Ortiz-Self also said that she was glad when the House passed the supplemental transportation budget.

“We desperately needed to fulfill the commitments we started,” she said.

Ortiz-Self said that the passage of the dream act was one of the legislature’s most important accomplishments. The act allows high school graduates who lack documented status to compete for college scholarships.

“I have been telling students for years to hang in there. I tried to keep their dreams a live. It was very emotional when it passed because I couldn’t help but see the faces of so many of my students and remember their passionate pleas for opportunity. I had fought for years on the outside advocating for this bill and to be there and take the final vote meant so much to me.”

She said that a personal highlight was the first bill she had introduced to pass the legislature “the” Student Success Bill.” Ortiz-Self noted that it passed on the last day a bill could be passed out of the senate.

“This bill will give us the data to strategically target areas that need interventions the most,” she said. “I want to assure that as we fully fund education we make sure that we address the needs of students who are facing multiple barriers to succeeding academically. I want to make sure we take a comprehensive approach.”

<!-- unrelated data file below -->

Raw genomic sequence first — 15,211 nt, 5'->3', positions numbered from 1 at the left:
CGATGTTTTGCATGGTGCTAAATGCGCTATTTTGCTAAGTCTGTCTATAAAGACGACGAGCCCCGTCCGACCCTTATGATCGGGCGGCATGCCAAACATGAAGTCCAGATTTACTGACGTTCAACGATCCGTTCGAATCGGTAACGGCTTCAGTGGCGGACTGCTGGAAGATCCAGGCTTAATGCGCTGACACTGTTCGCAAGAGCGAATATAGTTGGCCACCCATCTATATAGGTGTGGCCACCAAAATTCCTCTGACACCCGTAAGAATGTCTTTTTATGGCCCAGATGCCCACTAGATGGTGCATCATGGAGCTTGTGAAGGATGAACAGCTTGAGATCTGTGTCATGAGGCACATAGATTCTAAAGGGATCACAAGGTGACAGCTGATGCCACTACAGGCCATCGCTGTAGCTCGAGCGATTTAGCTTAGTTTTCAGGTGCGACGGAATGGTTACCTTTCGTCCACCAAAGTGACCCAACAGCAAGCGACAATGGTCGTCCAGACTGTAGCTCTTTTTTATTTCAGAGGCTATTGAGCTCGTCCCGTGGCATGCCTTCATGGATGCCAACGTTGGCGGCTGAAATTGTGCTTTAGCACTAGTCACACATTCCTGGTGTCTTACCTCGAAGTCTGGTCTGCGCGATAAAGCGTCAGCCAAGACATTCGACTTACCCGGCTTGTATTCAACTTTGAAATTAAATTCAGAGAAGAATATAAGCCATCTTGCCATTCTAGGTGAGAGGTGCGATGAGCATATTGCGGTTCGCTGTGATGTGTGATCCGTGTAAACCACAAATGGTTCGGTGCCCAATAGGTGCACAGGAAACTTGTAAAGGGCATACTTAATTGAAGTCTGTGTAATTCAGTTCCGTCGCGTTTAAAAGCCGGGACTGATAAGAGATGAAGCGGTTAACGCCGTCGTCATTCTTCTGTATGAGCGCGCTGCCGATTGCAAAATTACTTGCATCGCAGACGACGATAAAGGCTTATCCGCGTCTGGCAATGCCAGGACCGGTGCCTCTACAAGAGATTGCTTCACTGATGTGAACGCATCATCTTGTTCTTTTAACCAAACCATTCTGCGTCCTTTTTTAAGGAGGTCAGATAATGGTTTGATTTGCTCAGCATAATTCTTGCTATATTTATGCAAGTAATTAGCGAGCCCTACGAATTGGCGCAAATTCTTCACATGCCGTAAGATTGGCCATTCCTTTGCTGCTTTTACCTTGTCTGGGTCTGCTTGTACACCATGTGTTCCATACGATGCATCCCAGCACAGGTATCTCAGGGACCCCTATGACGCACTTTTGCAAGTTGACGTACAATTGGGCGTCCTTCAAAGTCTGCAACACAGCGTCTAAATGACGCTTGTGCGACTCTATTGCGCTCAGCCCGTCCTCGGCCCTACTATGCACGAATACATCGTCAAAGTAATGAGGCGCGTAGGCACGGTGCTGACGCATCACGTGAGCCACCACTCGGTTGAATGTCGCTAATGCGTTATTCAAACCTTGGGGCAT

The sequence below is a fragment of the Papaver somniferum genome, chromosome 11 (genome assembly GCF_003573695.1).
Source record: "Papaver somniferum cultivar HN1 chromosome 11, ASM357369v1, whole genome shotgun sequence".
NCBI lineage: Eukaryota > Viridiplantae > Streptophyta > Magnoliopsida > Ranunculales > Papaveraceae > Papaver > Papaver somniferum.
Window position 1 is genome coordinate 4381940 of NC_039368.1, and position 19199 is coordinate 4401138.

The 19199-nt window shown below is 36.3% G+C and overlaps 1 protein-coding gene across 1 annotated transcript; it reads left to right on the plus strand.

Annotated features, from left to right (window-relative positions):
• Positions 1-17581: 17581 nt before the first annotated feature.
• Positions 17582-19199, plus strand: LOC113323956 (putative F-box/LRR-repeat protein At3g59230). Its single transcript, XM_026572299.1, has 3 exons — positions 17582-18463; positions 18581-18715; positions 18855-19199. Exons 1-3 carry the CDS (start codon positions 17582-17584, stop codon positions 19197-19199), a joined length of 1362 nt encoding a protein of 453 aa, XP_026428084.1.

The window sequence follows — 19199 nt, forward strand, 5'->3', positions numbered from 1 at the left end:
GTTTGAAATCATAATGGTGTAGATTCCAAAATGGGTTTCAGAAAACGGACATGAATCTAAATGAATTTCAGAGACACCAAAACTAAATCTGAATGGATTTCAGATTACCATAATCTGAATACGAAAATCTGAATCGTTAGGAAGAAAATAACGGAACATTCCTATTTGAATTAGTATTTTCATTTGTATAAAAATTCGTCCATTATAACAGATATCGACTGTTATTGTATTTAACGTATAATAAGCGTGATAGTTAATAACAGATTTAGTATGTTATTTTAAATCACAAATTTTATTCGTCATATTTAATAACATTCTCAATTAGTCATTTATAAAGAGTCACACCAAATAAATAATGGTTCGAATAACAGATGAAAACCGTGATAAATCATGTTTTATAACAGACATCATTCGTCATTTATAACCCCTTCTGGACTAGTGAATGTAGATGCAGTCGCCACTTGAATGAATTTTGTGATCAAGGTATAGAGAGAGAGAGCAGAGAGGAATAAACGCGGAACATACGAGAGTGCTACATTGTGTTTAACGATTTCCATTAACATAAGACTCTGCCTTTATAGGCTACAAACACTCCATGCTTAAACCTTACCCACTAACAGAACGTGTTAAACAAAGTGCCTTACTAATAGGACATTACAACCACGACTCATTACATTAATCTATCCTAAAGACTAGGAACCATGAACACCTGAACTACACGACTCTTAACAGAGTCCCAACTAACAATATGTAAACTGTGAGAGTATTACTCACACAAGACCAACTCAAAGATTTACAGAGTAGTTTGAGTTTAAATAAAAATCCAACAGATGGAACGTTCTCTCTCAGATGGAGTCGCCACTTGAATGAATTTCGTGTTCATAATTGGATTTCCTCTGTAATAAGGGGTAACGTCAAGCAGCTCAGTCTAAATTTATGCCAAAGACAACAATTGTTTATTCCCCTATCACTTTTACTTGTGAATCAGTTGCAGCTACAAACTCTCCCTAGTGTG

She said that she loved the compassion her caucus demonstrated when advocating for second chances in dealing with children in foster care and in the juvenile justice system.

“Giving up on our children is never an option,” she said.

Ortiz-Self also said that she was glad she had built collaborative partnerships with many members before she joined the legislature by appointment in January.

She said that she was fortunate to join committees with such strong leaders such as Joe Fitzgibbons of the environment committee, Ruth Kagi of the committee on early learning and human services, and Judi Clibborn of the transportation committee.

Ortiz-Self said that work left to be done includes passing the cost-of-living pay increases for teachers, lowering class sizes so that students get the attention they deserve, also passing the capitol budget that would not only improve Washington’s infrastructure but also bring in living wage jobs.

She said that the disappointments reminded her of the importance of patience, tenacity and resiliency.

Ortiz-Self won appointment to the State House of Representatives in January to replace Marko Liias, who was appointed to the State Senate.

Both represent the 21st Legislative District including most of Edmonds, unincorporated areas north of Edmonds and Lynnwood and northeast of Lynnwood, all of Mukilteo and part of south Everett.

© 2016 The Daily Herald Co., Everett, WA

Link to article: http://www.heraldnet.com/article/20140430/BLOG5207/140439941/1036/Ortiz-Self-lists-highlights-of-her-first-legislative-session

 

southcountypolitics
19 Mar
0

Ortiz-Self celebrates governor’s signing of ‘dream act’

By Evan Smith, Herald Writer
Democratic State Rep. Lillian Ortiz-Self celebrated Gov. Jay Inslee’s signing the Dream Act into law in late February.